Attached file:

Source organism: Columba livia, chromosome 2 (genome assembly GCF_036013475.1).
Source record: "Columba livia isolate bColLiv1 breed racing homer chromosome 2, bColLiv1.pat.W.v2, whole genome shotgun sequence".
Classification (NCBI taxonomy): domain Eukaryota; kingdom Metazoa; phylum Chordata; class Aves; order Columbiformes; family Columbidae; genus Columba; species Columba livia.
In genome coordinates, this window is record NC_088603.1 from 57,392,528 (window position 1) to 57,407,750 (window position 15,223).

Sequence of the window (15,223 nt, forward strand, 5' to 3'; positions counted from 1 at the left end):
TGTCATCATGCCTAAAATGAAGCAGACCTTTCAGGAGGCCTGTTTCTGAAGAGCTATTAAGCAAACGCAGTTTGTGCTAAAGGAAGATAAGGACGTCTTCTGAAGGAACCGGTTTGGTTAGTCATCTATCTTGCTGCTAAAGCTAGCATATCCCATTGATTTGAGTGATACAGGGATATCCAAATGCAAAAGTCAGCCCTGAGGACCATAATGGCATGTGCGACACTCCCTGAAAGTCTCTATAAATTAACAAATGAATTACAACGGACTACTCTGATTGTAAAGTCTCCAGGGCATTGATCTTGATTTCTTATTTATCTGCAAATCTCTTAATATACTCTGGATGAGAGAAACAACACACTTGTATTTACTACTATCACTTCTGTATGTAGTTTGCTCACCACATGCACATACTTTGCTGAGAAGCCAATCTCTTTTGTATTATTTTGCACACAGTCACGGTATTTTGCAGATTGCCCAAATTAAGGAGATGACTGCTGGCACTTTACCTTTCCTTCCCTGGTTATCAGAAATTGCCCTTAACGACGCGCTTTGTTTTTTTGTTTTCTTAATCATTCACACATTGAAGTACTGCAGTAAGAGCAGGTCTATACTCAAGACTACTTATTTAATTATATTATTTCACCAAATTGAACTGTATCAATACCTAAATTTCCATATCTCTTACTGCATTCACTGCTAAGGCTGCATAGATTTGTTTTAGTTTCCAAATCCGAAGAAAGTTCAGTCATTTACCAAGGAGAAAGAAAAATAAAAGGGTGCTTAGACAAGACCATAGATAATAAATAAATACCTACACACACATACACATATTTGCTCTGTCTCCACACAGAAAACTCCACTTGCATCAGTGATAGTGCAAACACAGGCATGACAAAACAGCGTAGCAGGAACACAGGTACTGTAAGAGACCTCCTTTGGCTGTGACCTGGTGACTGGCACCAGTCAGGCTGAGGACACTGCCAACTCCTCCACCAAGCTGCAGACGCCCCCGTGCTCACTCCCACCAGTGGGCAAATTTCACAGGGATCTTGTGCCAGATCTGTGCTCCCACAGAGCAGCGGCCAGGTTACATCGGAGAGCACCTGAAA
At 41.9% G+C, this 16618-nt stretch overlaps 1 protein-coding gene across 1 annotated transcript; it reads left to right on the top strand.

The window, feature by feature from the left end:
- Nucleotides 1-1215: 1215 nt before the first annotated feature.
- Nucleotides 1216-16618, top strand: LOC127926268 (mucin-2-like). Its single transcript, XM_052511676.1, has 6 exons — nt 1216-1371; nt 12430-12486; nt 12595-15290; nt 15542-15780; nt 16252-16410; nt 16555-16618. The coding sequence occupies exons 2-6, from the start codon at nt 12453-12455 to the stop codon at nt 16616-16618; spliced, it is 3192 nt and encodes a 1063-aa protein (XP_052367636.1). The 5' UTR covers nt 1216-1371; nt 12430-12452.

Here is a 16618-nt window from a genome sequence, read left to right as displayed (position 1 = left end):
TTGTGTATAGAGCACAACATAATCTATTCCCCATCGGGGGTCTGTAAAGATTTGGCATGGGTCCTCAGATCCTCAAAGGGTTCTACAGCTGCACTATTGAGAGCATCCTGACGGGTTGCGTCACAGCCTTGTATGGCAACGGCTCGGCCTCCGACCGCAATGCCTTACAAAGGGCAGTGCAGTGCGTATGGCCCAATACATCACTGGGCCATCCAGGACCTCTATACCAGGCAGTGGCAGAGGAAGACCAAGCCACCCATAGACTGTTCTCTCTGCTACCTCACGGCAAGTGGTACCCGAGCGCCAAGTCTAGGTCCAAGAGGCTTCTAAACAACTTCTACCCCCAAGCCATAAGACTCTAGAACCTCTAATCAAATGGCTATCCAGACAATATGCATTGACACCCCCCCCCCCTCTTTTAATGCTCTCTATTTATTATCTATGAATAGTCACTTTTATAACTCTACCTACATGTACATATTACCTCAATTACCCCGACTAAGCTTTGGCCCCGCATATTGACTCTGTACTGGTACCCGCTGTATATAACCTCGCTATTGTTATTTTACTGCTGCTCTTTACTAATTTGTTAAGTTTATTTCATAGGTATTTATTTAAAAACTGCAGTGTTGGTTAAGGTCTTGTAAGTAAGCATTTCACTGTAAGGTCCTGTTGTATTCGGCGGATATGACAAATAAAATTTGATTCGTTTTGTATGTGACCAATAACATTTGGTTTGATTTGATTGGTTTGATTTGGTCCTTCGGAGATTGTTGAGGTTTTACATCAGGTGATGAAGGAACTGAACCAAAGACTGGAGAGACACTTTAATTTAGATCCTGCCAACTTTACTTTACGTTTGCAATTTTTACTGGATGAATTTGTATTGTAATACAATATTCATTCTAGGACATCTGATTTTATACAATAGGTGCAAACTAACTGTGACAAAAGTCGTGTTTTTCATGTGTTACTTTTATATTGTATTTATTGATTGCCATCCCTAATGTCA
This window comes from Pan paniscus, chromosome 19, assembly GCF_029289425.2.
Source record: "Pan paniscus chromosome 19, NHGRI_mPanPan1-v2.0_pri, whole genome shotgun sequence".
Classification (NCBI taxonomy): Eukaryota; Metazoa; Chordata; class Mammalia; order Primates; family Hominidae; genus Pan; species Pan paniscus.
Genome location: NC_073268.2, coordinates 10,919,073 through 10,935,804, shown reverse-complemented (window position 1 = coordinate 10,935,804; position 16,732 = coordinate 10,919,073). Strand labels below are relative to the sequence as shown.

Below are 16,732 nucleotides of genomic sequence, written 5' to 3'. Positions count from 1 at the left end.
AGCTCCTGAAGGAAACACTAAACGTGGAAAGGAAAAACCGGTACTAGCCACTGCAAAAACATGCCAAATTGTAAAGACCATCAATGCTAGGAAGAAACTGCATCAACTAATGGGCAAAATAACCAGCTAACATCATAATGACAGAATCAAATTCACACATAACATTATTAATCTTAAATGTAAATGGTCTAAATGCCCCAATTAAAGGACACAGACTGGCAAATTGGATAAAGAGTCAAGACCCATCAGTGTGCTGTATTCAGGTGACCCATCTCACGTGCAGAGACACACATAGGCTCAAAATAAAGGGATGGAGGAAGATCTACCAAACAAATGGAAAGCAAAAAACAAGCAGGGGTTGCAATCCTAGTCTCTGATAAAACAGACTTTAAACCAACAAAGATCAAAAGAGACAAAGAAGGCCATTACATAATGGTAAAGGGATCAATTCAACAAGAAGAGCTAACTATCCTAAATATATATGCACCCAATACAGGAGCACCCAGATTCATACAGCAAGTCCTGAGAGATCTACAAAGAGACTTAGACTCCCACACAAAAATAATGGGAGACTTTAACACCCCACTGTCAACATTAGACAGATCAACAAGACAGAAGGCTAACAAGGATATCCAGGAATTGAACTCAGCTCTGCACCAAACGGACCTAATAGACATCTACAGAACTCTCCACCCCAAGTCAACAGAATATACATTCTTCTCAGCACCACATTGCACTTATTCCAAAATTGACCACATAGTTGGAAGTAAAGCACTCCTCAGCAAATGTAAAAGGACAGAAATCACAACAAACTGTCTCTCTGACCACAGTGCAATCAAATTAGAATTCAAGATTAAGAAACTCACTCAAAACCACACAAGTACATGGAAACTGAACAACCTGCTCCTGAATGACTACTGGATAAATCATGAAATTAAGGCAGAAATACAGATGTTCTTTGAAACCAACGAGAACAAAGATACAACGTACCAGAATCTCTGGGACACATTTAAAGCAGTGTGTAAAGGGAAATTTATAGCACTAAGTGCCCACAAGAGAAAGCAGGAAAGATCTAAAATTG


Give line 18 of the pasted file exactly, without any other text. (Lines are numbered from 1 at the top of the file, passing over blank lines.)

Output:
AGCTCCTGAAGGAAACACTAAACGTGGAAAGGAAAAACCGGTACTAGCCACTGCAAAAACATGCCAAATTGTAAAGACCATCAATGCTAGGAAGAAACTGCATCAACTAATGGGCAAAATAACCAGCTAACATCATAATGACAGAATCAAATTCACACATAACATTATTAATCTTAAATGTAAATGGTCTAAATGCCCCAATTAAAGGACACAGACTGGCAAATTGGATAAAGAGTCAAGACCCATCAGTGTGCTGTATTCAGGTGACCCATCTCACGTGCAGAGACACACATAGGCTCAAAATAAAGGGATGGAGGAAGATCTACCAAACAAATGGAAAGCAAAAAACAAGCAGGGGTTGCAATCCTAGTCTCTGATAAAACAGACTTTAAACCAACAAAGATCAAAAGAGACAAAGAAGGCCATTACATAATGGTAAAGGGATCAATTCAACAAGAAGAGCTAACTATCCTAAATATATATGCACCCAATACAGGAGCACCCAGATTCATACAGCAAGTCCTGAGAGATCTACAAAGAGACTTAGACTCCCACACAAAAATAATGGGAGACTTTAACACCCCACTGTCAACATTAGACAGATCAACAAGACAGAAGGCTAACAAGGATATCCAGGAATTGAACTCAGCTCTGCACCAAACGGACCTAATAGACATCTACAGAACTCTCCACCCCAAGTCAACAGAATATACATTCTTCTCAGCACCACATTGCACTTATTCCAAAATTGACCACATAGTTGGAAGTAAAGCACTCCTCAGCAAATGTAAAAGGACAGAAATCACAACAAACTGTCTCTCTGACCACAGTGCAATCAAATTAGAATTCAAGATTAAGAAACTCACTCAAAACCACACAAGTACATGGAAACTGAACAACCTGCTCCTGAATGACTACTGGATAAATCATGAAATTAAGGCAGAAATACAGATGTTCTTTGAAACCAACGAGAACAAAGATACAACGTACCAGAATCTCTGGGACACATTTAAAGCAGTGTGTAAAGGGAAATTTATAGCACTAAGTGCCCACAAGAGAAAGCAGGAAAGATCTAAAATTG